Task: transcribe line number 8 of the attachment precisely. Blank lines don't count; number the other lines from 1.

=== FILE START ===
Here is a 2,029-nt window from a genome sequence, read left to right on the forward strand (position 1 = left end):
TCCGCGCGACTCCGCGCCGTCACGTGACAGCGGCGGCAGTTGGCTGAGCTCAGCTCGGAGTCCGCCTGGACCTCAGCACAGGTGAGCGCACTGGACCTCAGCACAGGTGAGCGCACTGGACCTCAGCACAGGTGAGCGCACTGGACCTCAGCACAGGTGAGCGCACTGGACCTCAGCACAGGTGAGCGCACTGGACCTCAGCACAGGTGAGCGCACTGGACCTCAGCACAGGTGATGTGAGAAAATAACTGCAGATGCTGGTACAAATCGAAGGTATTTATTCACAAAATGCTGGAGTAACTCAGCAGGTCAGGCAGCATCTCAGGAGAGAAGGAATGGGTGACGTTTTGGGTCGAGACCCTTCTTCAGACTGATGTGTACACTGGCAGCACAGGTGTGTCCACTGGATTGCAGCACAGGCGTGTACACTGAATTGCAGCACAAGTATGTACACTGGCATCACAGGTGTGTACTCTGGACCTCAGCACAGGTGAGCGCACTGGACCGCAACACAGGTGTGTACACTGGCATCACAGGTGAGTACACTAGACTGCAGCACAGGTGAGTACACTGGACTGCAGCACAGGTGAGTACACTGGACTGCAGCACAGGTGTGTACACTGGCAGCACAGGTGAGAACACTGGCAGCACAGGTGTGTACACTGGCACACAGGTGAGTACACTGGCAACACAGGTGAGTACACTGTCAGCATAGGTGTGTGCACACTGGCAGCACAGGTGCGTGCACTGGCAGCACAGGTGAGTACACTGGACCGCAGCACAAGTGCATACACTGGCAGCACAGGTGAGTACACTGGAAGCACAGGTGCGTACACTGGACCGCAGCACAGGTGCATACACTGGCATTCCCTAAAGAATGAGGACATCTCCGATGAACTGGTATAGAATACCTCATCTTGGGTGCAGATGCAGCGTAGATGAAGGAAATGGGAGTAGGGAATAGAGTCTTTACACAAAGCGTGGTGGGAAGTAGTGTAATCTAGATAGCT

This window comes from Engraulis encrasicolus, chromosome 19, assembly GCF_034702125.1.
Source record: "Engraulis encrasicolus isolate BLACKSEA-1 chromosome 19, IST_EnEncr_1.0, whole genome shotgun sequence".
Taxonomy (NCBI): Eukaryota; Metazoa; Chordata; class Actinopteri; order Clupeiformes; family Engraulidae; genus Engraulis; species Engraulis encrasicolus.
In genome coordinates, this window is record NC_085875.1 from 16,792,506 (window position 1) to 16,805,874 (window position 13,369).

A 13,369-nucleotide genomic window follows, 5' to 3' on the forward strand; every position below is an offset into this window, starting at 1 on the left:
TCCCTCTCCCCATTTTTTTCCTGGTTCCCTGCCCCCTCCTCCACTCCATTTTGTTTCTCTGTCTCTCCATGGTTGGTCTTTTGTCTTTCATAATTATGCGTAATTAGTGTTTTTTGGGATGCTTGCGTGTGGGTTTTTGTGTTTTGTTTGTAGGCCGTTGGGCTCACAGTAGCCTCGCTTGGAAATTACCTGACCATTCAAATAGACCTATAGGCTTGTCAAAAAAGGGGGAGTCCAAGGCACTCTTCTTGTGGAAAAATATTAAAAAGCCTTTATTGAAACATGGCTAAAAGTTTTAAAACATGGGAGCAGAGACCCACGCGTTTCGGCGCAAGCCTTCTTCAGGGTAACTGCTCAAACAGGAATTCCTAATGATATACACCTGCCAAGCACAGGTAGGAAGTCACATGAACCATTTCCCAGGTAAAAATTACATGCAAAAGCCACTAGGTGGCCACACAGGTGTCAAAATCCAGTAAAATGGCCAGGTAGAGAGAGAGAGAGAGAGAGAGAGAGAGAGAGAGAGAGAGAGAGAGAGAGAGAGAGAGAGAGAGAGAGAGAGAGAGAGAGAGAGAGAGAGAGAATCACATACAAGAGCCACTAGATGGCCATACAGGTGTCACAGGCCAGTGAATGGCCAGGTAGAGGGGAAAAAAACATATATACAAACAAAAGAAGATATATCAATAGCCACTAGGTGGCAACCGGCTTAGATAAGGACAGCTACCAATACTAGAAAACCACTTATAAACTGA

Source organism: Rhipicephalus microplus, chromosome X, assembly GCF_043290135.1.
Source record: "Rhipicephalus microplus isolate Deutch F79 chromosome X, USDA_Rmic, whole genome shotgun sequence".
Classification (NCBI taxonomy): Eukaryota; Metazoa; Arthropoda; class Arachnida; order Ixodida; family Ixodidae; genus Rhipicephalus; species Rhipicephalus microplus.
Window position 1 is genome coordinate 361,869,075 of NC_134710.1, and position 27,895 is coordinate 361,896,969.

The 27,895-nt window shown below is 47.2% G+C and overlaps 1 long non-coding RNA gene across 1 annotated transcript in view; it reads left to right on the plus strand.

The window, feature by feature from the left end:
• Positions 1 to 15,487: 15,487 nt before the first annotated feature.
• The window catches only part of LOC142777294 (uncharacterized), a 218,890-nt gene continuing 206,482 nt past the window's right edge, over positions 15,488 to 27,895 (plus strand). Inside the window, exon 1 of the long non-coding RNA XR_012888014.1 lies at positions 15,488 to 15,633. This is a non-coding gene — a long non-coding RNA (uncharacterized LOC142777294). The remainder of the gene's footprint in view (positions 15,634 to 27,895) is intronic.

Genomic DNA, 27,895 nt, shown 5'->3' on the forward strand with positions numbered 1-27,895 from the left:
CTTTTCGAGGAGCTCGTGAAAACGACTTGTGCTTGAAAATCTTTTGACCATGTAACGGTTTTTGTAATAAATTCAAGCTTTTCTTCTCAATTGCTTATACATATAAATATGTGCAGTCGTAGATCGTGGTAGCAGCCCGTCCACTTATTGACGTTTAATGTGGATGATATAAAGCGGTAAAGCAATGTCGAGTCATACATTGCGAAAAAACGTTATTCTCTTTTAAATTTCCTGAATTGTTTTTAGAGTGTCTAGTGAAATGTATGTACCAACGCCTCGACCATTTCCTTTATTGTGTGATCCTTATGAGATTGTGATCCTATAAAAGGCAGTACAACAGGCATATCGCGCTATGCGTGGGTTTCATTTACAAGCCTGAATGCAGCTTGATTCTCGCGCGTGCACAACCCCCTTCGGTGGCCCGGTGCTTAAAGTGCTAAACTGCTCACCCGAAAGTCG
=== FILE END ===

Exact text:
TCCCTCTCCCCATTTTTTTCCTGGTTCCCTGCCCCCTCCTCCACTCCATTTTGTTTCTCTGTCTCTCCATGGTTGGTCTTTTGTCTTTCATAATTATGCGTAATTAGTGTTTTTTGGGATGCTTGCGTGTGGGTTTTTGTGTTTTGTTTGTAGGCCGTTGGGCTCACAGTAGCCTCGCTTGGAAATTACCTGACCATTCAAATAGACCTATAGGCTTGTCAAAAAAGGGGGAGTCCAAGGCACTCTTCTTGTGGAAAAATATTAAAAAGCCTTTATTGAAACATGGCTAAAAGTTTTAAAACATGGGAGCAGAGACCCACGCGTTTCGGCGCAAGCCTTCTTCAGGGTAACTGCTCAAACAGGAATTCCTAATGATATACACCTGCCAAGCACAGGTAGGAAGTCACATGAACCATTTCCCAGGTAAAAATTACATGCAAAAGCCACTAGGTGGCCACACAGGTGTCAAAATCCAGTAAAATGGCCAGGTAGAGAGAGAGAGAGAGAGAGAGAGAGAGAGAGAGAGAGAGAGAGAGAGAGAGAGAGAGAGAGAGAGAGAGAGAGAGAGAGAGAGAGAGAGAGAATCACATACAAGAGCCACTAGATGGCCATACAGGTGTCACAGGCCAGTGAATGGCCAGGTAGAGGGGAAAAAAACATATATACAAACAAAAGAAGATATATCAATAGCCACTAGGTGGCAACCGGCTTAGATAAGGACAGCTACCAATACTAGAAAACCACTTATAAACTGA